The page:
• The colony was developed not as a chance to develop a real state cohabiting both indigenous peoples and interested Europeans, but as an initiative to capitalize on the resource rich region before other European nations did.
  • This meant that when nationalism did materialize as a possibility, the widely varied complexion of peoples in the Belgian Congo were taking over an administrative system that was already set up for majority exploitation and corrupt governance that used an entrenched military system to secure it.
  • Little participation of tribal groups in Belgian administration meant, unlike in British colonies, that leadership vacuums and rivalries for power were inevitable.

Independence: Land of the UN troops

Independence meant something different for Tshombe and Katanga

The DRC was created as an independent country in 1960, breaking off from its Belgian colonial holders in a negotiated round-table conference in Brussels. Political instability quickly followed the creation of an independent government with elected officials, however, as one wealthy province, Katanga, led by provincial president Moise Tshombe, declared its own independence just months after the provincial constitution was signed.  This, along with a mutiny in the army, led to great confusion and uncertainty in the new republic.  Belgian forces arrived in the East to protect their mining interests, and the Prime Minister Patrice Lumumba, asked the UN security council for help, which it did by approving a UN force.

By the fall of 1960, a UN backed takeover by the Congolese army’s Col. Mobutu resulted in squelching any working power the Congolese Legislature had remaining, and Prime Minister Lumumba was arrested (and later killed). By the end of 1960, the DRC was divided into various rival regions: in the capital, Leopoldville (now Kinshasa) the original President and the UN backed army head Mobutu held moderate power, Antoine Gizenga, a proclaimed successor of Lumumba, held sway in Kivu and Orientale provinces, and Tshombe still held considerable power in Katanga province (with former Belgian soldiers, the wealth of the Belgian mining companies, and sympathy from France, Britain, and Belgium).

The immediate divisional strife following independence in the Congo

This position made Tshombe a veritable stick in the mud when after severe fighting with UN troops, he refused to cooperate on rejoining Katanga with the rest of the republic. The rebellion continued with renewed UN troop presence until 1964 (a financially strapping operation), but outside military mercenaries remained an import (with assistance from the U.S.) in regaining political stability and control until the late 1960s.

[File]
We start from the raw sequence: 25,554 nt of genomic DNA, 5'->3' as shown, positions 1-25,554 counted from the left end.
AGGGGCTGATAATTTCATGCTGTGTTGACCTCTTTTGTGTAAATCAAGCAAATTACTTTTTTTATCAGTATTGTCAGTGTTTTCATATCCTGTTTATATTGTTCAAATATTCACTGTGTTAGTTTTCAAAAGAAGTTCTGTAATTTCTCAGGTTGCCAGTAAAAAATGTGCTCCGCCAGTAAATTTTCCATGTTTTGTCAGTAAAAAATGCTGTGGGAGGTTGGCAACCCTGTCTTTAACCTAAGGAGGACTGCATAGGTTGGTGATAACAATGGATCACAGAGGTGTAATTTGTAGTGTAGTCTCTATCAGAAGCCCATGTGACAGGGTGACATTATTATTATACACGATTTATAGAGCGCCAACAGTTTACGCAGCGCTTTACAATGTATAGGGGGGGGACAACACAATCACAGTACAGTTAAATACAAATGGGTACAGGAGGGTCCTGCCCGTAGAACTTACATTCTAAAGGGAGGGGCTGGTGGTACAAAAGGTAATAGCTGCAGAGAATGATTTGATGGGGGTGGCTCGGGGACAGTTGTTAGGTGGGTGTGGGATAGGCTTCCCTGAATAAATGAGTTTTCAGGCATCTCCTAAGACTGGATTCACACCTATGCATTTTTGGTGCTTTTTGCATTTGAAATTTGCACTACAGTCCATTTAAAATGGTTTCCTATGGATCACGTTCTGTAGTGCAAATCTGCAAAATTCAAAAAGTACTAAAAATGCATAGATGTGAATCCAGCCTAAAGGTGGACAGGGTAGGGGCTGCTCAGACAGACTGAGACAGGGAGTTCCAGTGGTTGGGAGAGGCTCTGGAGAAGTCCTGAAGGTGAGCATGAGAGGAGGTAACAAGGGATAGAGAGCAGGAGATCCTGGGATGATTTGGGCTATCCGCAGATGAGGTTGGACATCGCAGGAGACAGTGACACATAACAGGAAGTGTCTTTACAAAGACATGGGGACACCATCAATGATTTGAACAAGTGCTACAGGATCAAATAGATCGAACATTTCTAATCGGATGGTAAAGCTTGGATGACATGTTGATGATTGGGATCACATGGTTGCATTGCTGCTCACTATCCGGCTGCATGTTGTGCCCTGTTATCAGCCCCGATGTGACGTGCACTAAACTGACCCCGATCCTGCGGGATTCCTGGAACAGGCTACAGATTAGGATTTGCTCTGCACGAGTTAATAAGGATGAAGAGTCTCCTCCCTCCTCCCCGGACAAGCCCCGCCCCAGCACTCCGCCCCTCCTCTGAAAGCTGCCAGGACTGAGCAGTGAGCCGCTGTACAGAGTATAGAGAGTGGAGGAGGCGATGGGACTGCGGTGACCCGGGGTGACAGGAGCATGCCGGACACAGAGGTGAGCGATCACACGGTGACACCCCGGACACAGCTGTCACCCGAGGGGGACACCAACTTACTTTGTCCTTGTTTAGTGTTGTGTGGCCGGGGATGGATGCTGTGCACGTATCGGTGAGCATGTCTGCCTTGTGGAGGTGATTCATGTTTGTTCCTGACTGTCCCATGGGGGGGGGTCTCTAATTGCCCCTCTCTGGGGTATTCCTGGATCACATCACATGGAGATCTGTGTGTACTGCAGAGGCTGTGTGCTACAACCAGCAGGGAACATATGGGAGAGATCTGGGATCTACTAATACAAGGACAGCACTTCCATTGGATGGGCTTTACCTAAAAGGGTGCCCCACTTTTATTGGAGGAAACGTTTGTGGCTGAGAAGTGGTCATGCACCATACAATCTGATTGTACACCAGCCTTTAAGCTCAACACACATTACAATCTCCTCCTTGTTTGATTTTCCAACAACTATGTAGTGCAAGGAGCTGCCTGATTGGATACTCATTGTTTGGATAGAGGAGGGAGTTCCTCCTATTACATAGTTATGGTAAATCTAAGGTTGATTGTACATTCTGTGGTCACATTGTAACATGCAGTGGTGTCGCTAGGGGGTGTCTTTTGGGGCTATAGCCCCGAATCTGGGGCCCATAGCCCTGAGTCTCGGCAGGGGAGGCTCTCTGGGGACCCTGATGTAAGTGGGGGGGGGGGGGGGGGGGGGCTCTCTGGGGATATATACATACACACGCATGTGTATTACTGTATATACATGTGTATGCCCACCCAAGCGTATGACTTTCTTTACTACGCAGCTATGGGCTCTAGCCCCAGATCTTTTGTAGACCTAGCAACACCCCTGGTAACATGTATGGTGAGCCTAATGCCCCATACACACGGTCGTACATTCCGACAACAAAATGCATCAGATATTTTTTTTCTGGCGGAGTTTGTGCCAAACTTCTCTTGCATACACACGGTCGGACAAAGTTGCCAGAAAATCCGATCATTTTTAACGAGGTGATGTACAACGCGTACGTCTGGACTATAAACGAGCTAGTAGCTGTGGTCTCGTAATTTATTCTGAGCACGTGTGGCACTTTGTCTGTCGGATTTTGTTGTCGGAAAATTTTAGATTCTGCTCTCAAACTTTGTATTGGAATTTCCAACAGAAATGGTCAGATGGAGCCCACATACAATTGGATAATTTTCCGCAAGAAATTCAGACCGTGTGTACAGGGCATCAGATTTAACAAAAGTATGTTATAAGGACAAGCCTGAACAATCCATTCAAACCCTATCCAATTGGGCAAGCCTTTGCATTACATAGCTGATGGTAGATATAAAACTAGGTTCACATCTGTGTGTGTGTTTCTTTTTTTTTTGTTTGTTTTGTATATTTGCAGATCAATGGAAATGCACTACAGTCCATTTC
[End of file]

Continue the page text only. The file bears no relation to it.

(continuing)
The U.S. became involved to protect mining interests for business, but also to counter the influence of the Soviet Union, who had supported Tshombe in his effort to create an independent Katanga. With the international backing, General Mobutu took formal control of the government and was able to retain relative peace for years.  He did this by partly by forming a strong patriarchal leadership with the Presidency, calling himself, the “father of the nation”; an ideological presence that was traditional for many leaders of indigenous tribes, but inevitably resulted in a self-serving strong armed central government.  Mobutu also changed the name of the Congo to Zaire in 1971 (also changing the name of the Congo River to the Zaire River).

Mobuto also attempted to wrest control of Congolese assets away from foreign ownership, nationalizing many industries in the late 1960s and 1970s. Taking control of industries (Zairianization) without having adequate personnel or training to do so, however, was very costly to the state (but benefited Mobutu personally), and proved an economic disaster when the 1973 global recession hit since the Congolese economy was tied directly to commodities prices, such as copper.

Mobutu’s human rights record was spotty

Along with the economic tailspin, Mobutu’s government also engaged in a great deal of humanitarian abuses as security forces engaged in repressive action that stifled, instead of protected the Congolese people; Examples abound of the state security forces use of violence against its own people, for example when up to 100 students at the University of Lubumbashi in 1990 were massacred.  This prompted a quick retraction of most non-humanitarian aid from the international community.  The U.S., however, continued to support the Mobutu government with arms and money to spurn the Soviet backed rebels.